Congratulations, NFL. You've blown up the 2012 season.
You can't unring the bell echoing throughout the football world after Monday night. The damage has been done. Division titles, playoff berths, homefield advantages everything that matters in the NFC have been compromised by one of the worst miscarriages of justice ever seen on a professional football field.
Place an asterisk on the whole thing. The season is a train-wreck.
The NFL rolled the dice by walking replacement officials onto the field. They thought they could get away with it, that the resulting missed calls would be rendered moot by the league's dizzying popularity.
The finish of the Green Bay-Seattle game proved otherwise. The gamble, based on greed and arrogance, has been lost. The league trifled with the game's integrity by locking out the regular officials, a group less expendable than the league believed, and it has backfired in the worst way.
The cultural phenomenon that is the NFL has sunk to a new low. What it's done is akin to tagging a Rembrandt or paintballing a Maserati.
I don't care who's at fault. There's enough blame to be shared by both the omnipotent owners and the over-reaching regulars. But here's the truth: They're fighting over the owners' tip money. The NFL is worth billions, yet it's drawn the line over nickels and dimes.
The result: Chaos on the field, the most important place in the NFL universe. All the bills came due while the world watched Monday night.
The wrong team won. The winning team lost. And that's only the tipping point to three weeks of confusion and, at the least, low comedy. The NFL product no longer can be trusted as long as we continue on this path. Everything is tainted the officiating, the safety of the players, the intent of the owners, the deportment of coaches, etc.
Commissioner Roger Goodell and his owners mocked the fans' intelligence by selling such a farce. The Packers' M.D. Jennings leaped the highest, made the interception in the end zone and drew the ball to his chest. The Seahawks' Golden Tate also made a catch. He caught Jennings' right arm after pushing Sam Shields to the turf.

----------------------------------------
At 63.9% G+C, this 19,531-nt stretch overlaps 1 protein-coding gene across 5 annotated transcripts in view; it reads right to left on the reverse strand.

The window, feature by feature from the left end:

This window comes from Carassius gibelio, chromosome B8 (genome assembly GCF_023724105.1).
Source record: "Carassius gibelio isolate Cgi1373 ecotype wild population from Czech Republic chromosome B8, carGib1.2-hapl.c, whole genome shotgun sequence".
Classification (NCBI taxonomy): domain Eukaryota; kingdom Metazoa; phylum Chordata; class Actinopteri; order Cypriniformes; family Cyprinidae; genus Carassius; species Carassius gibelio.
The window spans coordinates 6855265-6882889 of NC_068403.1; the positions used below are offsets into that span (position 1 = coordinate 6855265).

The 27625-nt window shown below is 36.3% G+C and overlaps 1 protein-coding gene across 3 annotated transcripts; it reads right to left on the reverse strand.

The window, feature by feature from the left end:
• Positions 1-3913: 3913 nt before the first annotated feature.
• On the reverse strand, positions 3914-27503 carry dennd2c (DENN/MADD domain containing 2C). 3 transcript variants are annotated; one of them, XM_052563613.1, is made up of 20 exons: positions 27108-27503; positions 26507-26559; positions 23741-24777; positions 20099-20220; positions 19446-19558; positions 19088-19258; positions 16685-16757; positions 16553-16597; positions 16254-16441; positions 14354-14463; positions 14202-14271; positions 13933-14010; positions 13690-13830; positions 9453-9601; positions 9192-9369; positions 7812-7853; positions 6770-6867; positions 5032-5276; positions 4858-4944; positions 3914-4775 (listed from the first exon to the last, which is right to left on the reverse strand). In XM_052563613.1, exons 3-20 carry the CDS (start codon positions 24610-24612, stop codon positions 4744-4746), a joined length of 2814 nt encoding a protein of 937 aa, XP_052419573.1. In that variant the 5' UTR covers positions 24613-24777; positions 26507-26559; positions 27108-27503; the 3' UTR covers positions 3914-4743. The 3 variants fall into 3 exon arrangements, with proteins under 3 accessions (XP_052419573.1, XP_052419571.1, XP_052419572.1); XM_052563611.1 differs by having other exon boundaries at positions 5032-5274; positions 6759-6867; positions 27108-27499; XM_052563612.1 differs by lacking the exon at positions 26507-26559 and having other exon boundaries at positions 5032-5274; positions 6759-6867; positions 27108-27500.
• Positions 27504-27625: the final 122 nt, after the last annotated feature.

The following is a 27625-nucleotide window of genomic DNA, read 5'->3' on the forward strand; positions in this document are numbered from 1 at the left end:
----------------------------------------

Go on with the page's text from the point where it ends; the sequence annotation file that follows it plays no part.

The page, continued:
Experienced NFL officials would have handled it properly. They surely would have huddled and called it a touchback. Game over. The replacements botched it.
How about that scene where referee Wayne Elliott verified the touchdown while Seahawks coach Pete Carroll raised his arms and cheered nearby? For the NFL, more bad optics.
Ripping the replacements is not high on my priority list. They've been thrust into an impossible situation. They're overmatched, but they've been forced into that sorry place by the NFL.
On Tuesday, the NFL again failed with its incredibly weak explanation. It actually affirmed the ruling that Jennings and Tate made "a simultaneous catch," which slaps the face of every reasonable observer. In essence, the NFL doubled down on this fraud.
You could feel this moment coming, through all the stoppages in play, the uncertainty, the almost total guesswork on pass-interference calls. You winced as the coaches bullied the in-over-their-heads officials. And you shuddered over the worse-case scenario an outcome flipped by sheer incompetence.
Monday night was your answer.
I've watched the NFL since the TV screens were black and white and later covered Super Bowls. Bad calls are made even by the best. The difference here is that the NFL willfully messed with its brand. Bringing the regular officials to their knees was deemed more worthy a cause than the quality of its product.
You call it a business. I call it a joke.
Even if a settlement is reached with the officials, it's too late for this season. Wait until the final weeks of December when all playoff discussion will revert back to the circus in Seattle. Ask the 49ers, the Packers and others. Their fate will rotate around the Seahawks' catch that wasn't.
What a waste. All because of a league too drunk on its own power.
If Vince Lombardi was still alive, he'd scream one more time, "What the (bleep) is going on out there?"
Bee staff writer Ron Agostini can be reached at firstname.lastname@example.org or (209) 578-2302.